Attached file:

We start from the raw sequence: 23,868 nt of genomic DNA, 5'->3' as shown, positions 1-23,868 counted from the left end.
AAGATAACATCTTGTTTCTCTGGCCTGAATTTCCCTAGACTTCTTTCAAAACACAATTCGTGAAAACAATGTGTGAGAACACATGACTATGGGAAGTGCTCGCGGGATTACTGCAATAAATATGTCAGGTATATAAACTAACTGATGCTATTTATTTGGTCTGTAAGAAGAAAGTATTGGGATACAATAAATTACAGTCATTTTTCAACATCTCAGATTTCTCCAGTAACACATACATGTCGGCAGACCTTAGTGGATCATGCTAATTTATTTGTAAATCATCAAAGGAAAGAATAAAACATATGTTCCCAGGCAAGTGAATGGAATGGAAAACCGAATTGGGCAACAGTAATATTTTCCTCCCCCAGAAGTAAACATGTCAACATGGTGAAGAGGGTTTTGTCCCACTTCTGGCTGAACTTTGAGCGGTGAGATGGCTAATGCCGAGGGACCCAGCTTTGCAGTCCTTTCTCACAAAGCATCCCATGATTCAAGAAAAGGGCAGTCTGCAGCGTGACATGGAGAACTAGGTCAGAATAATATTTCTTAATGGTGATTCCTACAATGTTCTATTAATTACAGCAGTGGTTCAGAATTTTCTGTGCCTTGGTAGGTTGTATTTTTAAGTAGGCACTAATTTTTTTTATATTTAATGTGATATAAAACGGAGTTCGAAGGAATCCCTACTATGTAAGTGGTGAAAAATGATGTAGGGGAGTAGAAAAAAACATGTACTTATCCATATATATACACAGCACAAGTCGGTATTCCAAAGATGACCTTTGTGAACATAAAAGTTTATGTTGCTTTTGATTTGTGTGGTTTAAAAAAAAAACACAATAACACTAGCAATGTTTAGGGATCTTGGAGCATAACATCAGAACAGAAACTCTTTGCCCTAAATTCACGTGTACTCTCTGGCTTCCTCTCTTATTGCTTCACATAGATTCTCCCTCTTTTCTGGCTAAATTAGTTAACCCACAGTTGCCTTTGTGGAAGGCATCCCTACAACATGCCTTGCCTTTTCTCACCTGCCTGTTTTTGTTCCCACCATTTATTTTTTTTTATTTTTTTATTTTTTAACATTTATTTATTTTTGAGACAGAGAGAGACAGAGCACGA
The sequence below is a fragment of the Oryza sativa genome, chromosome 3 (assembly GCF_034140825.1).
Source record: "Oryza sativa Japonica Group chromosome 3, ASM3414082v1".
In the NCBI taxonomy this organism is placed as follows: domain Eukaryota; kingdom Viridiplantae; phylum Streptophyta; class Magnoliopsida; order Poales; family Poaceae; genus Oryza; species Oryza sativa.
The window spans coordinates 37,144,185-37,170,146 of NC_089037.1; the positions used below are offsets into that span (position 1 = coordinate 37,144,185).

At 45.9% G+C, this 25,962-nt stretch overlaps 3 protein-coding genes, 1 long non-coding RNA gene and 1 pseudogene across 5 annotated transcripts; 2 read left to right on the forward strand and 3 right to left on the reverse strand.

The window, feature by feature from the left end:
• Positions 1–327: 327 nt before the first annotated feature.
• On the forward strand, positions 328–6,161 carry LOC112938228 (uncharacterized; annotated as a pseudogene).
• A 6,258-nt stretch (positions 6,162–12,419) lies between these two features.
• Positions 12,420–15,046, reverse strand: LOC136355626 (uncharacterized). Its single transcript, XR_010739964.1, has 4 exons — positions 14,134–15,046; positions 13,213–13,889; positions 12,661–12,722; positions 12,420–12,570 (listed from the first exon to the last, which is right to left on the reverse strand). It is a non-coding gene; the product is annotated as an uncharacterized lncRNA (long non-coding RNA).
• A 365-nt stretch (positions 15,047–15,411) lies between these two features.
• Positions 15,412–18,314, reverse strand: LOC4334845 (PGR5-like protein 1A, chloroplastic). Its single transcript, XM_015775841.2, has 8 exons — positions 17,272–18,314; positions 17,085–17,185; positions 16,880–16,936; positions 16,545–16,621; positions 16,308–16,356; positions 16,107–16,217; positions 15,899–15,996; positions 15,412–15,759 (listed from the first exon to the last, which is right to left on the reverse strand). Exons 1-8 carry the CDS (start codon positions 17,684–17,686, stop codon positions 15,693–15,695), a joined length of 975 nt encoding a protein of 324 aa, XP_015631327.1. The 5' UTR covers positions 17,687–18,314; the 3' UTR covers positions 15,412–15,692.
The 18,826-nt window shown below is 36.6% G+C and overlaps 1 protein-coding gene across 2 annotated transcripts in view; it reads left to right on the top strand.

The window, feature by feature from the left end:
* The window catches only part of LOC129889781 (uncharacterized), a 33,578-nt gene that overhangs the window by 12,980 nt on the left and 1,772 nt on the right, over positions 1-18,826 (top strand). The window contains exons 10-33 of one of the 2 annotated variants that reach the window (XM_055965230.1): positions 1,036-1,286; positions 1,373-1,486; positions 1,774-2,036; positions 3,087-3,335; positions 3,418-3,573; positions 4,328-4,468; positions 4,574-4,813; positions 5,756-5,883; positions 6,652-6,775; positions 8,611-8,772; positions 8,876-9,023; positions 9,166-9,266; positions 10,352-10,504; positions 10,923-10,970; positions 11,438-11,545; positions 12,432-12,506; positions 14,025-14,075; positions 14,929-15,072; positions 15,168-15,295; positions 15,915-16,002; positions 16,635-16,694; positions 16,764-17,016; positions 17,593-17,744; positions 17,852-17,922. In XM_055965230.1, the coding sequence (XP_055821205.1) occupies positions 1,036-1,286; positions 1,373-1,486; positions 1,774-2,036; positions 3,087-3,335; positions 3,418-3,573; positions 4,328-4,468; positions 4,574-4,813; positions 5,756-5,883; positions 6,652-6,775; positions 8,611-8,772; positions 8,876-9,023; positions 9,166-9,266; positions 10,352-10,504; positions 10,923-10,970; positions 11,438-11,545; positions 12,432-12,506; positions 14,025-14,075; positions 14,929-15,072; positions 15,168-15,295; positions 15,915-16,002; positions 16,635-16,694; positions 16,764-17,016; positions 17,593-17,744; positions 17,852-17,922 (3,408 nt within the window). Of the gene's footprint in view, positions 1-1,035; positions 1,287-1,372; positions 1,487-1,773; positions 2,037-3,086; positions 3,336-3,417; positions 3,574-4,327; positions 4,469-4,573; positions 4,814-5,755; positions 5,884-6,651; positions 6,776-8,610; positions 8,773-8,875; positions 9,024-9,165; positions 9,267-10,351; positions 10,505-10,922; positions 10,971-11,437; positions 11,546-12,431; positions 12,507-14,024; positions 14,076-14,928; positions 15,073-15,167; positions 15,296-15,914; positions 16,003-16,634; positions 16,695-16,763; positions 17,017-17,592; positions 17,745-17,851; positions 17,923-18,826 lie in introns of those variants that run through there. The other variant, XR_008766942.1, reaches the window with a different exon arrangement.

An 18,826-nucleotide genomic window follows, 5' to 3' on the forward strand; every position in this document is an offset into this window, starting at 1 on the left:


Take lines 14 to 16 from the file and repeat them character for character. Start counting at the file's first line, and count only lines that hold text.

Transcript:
• Positions 15,412–18,314, reverse strand: LOC4334845 (PGR5-like protein 1A, chloroplastic). Its single transcript, XM_015775841.2, has 8 exons — positions 17,272–18,314; positions 17,085–17,185; positions 16,880–16,936; positions 16,545–16,621; positions 16,308–16,356; positions 16,107–16,217; positions 15,899–15,996; positions 15,412–15,759 (listed from the first exon to the last, which is right to left on the reverse strand). Exons 1-8 carry the CDS (start codon positions 17,684–17,686, stop codon positions 15,693–15,695), a joined length of 975 nt encoding a protein of 324 aa, XP_015631327.1. The 5' UTR covers positions 17,687–18,314; the 3' UTR covers positions 15,412–15,692.
The 18,826-nt window shown below is 36.6% G+C and overlaps 1 protein-coding gene across 2 annotated transcripts in view; it reads left to right on the top strand.

The window, feature by feature from the left end: